Building Bridges On Bowls of Fruit

by Holly Duncan

A bridge constructed with oranges as the supports might be a bit wobbly. Before you know it, it might even become a rolling bridge! But isn’t that how it feels sometimes reaching across cultural differences? We want to be bridge-builders, but sometimes it seems too risky, or confusing, or we’ve never seen it done before and we don’t know where to begin.

Recently, I found myself in a situation where fruit was crossing cultures, and a bridge was needed. Thankfully, the circumstance was more metaphorical, but the delicacy remained a priority as I sought to navigate different people, practices, and religions in our community.

A longtime resident had posted a picture on our Facebook group from a small pond near our subdivision. The photo displayed a potted plant, small bowls of fruit, and several fronds in and near the edge of the water. The neighbor asked if anyone knew why a flower pot, large fern leaves, and styrofoam bowls of fruit bits would be sitting in the water. A group of volunteers was set to have a park clean up day the following weekend, and the neighbor was curious if these items were litter or if there was significance behind them.

When this question came up, I remembered attending the closing-ceremonies of a recent Hindu festival, Swasthani Brata Katha, at my neighbors’ house. Some of the guests explained that the holiday includes a month-long fast practiced by the women of the family and ends with an offering, often fruit or flowers, being placed near a body of water.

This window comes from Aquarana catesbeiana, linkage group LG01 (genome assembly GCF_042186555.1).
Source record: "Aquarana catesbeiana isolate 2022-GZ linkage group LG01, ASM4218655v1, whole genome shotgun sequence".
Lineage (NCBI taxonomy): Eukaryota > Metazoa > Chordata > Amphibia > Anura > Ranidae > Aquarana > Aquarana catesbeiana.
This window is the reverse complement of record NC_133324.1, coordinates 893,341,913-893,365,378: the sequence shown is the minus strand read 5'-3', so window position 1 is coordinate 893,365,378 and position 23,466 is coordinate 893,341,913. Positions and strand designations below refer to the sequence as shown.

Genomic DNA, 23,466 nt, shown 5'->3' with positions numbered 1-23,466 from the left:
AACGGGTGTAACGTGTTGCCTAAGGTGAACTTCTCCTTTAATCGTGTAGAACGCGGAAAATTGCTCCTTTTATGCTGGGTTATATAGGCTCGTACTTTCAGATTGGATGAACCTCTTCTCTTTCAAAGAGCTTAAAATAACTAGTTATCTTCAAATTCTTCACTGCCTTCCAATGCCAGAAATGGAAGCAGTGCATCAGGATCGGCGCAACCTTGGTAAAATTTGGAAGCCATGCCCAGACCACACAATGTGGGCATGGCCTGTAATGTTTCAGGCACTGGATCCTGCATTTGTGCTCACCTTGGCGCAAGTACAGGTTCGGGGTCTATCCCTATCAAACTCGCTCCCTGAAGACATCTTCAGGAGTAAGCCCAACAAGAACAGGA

I then texted a Hindu friend to ask if she’d be willing to help me with some cross-cultural communication. She happily agreed, and I explained the neighbors’ concerns about the offering items (along with other non-religious litter) at the pond.

She was able to talk with worshipers the next week at the Hindu temple about the neighbors’ environmental concerns and encourage them to be mindful of environmentally friendly offerings. Alternatively, I was able to explain the Swasthani Brata Katha observance to neighbors and reinforce their patience and understanding for diverse traditions. Another neighbor who serves on the board for John’s Homestead where the pond is located, was able to relay the information to volunteers tidying the park.

Although this was a relatively simple example, I am proud that our neighborhood was able to work through this cultural misunderstanding. Sometimes it feels as precarious as building a bridge on a bowl of fruit. If any party had reacted with less grace and more distrust, the situation may not have been resolved as easily or as quickly. But I continue to be convinced that when we get to know each other as fellow humans and neighbors, we can work together to address mutual concerns in ways that affirm and nurture community along the way!